Canada still managed to score to build its lead through the first half. With sharp handling and direct running it was able to move the ball quickly to the flanks where it was able to impose some stress on the USA defense which was flat and stretched wide.
Canada’s first try came after only six minutes to hooker Emily Tuttosi from one of a few mauls it was able to marshal successfully.
A breakout run by Alysha Corrigan set up the next try which was scored by Alex Tessier. Corrigan recovered a chip kick, ran strongly and was supported by the Canada forwards who took the ball to the line.
The United States replied with a try to Alev Kelter who carried the ball forward near the 22 then featured again wide out with a strong scoring run through ineffective tackles.
Paige Farries added another for Canada just before the break.
The United States lost no fans in defeat. It frustrated Canada for long periods in the second half, frequently winning breakdown penalties and eventually securing its second try.
Canada needed 20 minutes to add to its halftime tally, finally driving Olivia DeMerchant over the USA line.
USA captain Kate Zackary was rewarded for an outstanding match with a try the 71s minute. But Canada had the final say with a try on the full time siren to Mikiela Nelson.
Italy 21, Japan 8
Melissa Bettoni scored a try with less than two minutes remaining Sunday to clinch Italy’s 21-8 win over Japan which propelled it into the quarterfinals of the Women’s Rugby World Cup.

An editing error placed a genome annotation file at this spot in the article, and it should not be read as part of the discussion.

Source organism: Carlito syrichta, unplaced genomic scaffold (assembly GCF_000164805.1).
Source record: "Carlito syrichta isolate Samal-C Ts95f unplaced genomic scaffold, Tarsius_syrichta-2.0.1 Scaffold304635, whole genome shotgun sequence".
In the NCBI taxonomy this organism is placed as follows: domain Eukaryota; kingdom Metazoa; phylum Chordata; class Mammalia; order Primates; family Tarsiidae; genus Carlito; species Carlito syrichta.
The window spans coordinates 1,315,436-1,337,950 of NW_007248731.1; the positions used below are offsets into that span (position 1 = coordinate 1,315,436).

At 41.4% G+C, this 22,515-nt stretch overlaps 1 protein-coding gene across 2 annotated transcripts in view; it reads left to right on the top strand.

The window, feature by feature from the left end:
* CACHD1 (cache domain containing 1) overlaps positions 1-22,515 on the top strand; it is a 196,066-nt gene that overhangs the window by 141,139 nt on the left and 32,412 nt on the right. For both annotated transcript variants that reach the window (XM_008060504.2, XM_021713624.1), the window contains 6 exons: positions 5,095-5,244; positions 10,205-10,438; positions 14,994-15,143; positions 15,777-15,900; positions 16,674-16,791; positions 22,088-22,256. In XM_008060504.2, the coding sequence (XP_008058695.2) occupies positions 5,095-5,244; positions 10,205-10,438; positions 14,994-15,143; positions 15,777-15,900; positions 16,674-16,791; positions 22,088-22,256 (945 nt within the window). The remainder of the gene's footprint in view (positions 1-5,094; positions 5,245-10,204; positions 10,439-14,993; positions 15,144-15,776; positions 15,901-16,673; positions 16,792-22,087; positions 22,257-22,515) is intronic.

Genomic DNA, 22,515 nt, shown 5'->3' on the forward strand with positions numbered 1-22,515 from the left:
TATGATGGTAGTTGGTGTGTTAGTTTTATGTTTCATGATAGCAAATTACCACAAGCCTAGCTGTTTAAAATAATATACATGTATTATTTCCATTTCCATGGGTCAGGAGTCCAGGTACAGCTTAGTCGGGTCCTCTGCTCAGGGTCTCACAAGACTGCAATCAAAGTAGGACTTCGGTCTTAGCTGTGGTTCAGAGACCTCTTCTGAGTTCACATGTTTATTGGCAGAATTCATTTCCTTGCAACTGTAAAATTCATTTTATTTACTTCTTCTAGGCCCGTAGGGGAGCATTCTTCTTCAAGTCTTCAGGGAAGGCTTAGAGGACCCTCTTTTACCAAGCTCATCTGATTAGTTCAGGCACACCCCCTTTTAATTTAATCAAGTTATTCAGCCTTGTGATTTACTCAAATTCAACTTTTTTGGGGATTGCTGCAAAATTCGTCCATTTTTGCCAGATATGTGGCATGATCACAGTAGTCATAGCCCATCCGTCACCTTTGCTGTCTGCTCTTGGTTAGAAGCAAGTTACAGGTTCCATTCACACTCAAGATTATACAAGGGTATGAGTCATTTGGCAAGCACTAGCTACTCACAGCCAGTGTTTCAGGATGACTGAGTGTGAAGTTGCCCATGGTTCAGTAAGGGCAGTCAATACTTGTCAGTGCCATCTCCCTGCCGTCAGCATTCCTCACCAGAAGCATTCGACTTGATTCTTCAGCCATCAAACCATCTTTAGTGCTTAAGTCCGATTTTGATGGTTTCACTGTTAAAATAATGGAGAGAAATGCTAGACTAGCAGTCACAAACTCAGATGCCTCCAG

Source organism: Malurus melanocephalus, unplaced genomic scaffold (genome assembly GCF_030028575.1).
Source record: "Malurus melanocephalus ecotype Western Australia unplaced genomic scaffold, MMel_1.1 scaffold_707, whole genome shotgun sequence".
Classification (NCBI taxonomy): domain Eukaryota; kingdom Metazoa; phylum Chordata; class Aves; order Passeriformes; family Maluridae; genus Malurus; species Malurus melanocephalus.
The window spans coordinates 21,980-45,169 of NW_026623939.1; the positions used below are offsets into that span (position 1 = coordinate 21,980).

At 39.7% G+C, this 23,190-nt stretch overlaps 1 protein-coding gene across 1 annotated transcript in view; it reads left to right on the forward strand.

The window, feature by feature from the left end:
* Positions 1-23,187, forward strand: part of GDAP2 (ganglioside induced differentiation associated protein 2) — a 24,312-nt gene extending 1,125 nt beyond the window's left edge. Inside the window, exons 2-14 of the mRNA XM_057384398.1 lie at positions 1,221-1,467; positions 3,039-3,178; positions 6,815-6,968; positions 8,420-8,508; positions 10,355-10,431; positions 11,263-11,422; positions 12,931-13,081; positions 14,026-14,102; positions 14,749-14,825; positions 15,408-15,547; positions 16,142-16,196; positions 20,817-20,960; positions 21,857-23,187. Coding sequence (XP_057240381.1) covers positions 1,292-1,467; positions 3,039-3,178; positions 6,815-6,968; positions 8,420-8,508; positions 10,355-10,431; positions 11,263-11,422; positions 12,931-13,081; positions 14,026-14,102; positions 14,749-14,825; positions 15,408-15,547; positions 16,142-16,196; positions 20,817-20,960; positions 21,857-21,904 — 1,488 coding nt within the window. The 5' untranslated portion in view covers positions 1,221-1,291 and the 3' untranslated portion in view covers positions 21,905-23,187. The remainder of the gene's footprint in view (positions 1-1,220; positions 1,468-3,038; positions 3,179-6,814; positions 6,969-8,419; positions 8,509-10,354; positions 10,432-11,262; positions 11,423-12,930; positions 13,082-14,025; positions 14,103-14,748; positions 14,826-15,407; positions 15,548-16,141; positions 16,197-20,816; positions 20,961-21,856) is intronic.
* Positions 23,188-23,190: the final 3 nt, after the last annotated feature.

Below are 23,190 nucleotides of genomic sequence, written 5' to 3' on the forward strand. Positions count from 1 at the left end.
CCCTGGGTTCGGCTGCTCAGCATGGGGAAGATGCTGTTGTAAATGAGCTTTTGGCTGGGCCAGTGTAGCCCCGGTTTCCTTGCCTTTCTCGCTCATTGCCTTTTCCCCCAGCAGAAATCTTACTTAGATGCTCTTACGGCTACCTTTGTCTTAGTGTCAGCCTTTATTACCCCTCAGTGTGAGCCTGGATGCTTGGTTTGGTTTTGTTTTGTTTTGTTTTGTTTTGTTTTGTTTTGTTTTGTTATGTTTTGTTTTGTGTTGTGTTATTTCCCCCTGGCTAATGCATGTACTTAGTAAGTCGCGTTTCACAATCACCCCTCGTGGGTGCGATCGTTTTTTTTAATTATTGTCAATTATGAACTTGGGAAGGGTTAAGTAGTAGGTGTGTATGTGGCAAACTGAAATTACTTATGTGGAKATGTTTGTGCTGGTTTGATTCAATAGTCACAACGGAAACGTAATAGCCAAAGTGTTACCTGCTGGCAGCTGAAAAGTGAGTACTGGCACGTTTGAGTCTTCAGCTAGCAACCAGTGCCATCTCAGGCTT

In doing so on the last day of the group stage this became the first Italian team, male or female, to reach a World Cup knockout round.
Until Bettoni plunged over the line among a group of forwards in the 78th minute Italy’s attack had sputtered and it had relied on three penalties from center Michela Sillari for a brittle 14-8 lead.
Italy still was stretched to the limit by Japan who had no chance of reaching the quarterfinals but went out of the tournament with a bold performance which almost upset Italy’s progression.
Japan was solid in defense and at times stretched Italy with an expansive attack. Both teams scored a try in the first half and Italy relied on center Sillari whose first penalty gave it a 8-5 halftime lead and whose second broke a deadlock after Japan had equalized in the 49th minute.
Italy is known as an attacking side of some quality. But it had an off day Sunday and its back play broke down due to handling errors often forced by defensive pressure from Japan.
The second half was a slog and Italy, unable to breach the Japan defense, was forced to go to Sillari’s boot for its winning edge.
Italy’s opening try came in the ninth minute and was one of the brightest points in a relatively drab match. From a lineout, Italy spread the ball wide and Vittoria Ostuni Minuzzi played a key role in keeping the ball alive and drawing in defenders before offloading. She passed to the winger Aura Muzzo who had space on the left flank, then cut infield. When she was brought down just short of the line, Maria Magatti was present to carry the ball over the line.
Japan equalized through Kyoko Hosokawa in the 30th minute at the end of a wide-ranging move of multiple phases. Italy snuffed out attacks on both sides of the field but Japan kept possession and finally found a gap for Hosokawa to score.
From them on the boot of Sillari became predominant. She edged her team ahead at halftime, Japan drew level, then Sillari added two penalties for a 14-8 lead before Bettoni made the match safe.
“Not happy, no control in the match,” Italy coach Andrea di Giandomenico said. “For our squad we lost possession, had no control. We are happy of course but as a squad we have work to do.”